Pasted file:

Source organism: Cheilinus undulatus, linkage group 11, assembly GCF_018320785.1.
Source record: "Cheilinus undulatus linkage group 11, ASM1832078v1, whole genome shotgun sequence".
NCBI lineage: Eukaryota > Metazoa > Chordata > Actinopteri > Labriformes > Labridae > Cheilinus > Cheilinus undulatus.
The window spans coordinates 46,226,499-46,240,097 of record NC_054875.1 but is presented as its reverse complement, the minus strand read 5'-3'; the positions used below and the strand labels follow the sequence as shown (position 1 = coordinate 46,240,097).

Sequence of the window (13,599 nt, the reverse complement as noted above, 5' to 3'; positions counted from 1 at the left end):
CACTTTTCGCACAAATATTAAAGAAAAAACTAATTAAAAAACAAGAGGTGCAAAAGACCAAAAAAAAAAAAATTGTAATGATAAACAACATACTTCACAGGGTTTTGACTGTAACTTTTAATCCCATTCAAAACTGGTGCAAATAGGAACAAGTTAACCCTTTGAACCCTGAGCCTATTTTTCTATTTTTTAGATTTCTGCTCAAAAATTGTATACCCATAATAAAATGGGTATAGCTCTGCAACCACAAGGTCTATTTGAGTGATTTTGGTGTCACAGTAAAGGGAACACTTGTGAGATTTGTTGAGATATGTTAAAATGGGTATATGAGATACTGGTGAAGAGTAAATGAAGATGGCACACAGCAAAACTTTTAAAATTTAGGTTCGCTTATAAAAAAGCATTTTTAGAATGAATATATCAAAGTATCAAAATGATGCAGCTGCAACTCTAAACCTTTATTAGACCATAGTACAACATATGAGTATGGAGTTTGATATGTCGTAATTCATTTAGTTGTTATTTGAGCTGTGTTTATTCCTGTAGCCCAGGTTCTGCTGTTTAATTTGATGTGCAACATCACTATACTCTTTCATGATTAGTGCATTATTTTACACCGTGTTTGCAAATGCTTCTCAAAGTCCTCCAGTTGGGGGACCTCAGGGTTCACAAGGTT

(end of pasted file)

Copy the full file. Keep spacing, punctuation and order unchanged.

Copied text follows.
Source organism: Cheilinus undulatus, linkage group 11, assembly GCF_018320785.1.
Source record: "Cheilinus undulatus linkage group 11, ASM1832078v1, whole genome shotgun sequence".
NCBI lineage: Eukaryota > Metazoa > Chordata > Actinopteri > Labriformes > Labridae > Cheilinus > Cheilinus undulatus.
The window spans coordinates 46,226,499-46,240,097 of record NC_054875.1 but is presented as its reverse complement, the minus strand read 5'-3'; the positions used below and the strand labels follow the sequence as shown (position 1 = coordinate 46,240,097).

Sequence of the window (13,599 nt, the reverse complement as noted above, 5' to 3'; positions counted from 1 at the left end):
CACTTTTCGCACAAATATTAAAGAAAAAACTAATTAAAAAACAAGAGGTGCAAAAGACCAAAAAAAAAAAAATTGTAATGATAAACAACATACTTCACAGGGTTTTGACTGTAACTTTTAATCCCATTCAAAACTGGTGCAAATAGGAACAAGTTAACCCTTTGAACCCTGAGCCTATTTTTCTATTTTTTAGATTTCTGCTCAAAAATTGTATACCCATAATAAAATGGGTATAGCTCTGCAACCACAAGGTCTATTTGAGTGATTTTGGTGTCACAGTAAAGGGAACACTTGTGAGATTTGTTGAGATATGTTAAAATGGGTATATGAGATACTGGTGAAGAGTAAATGAAGATGGCACACAGCAAAACTTTTAAAATTTAGGTTCGCTTATAAAAAAGCATTTTTAGAATGAATATATCAAAGTATCAAAATGATGCAGCTGCAACTCTAAACCTTTATTAGACCATAGTACAACATATGAGTATGGAGTTTGATATGTCGTAATTCATTTAGTTGTTATTTGAGCTGTGTTTATTCCTGTAGCCCAGGTTCTGCTGTTTAATTTGATGTGCAACATCACTATACTCTTTCATGATTAGTGCATTATTTTACACCGTGTTTGCAAATGCTTCTCAAAGTCCTCCAGTTGGGGGACCTCAGGGTTCACAAGGTT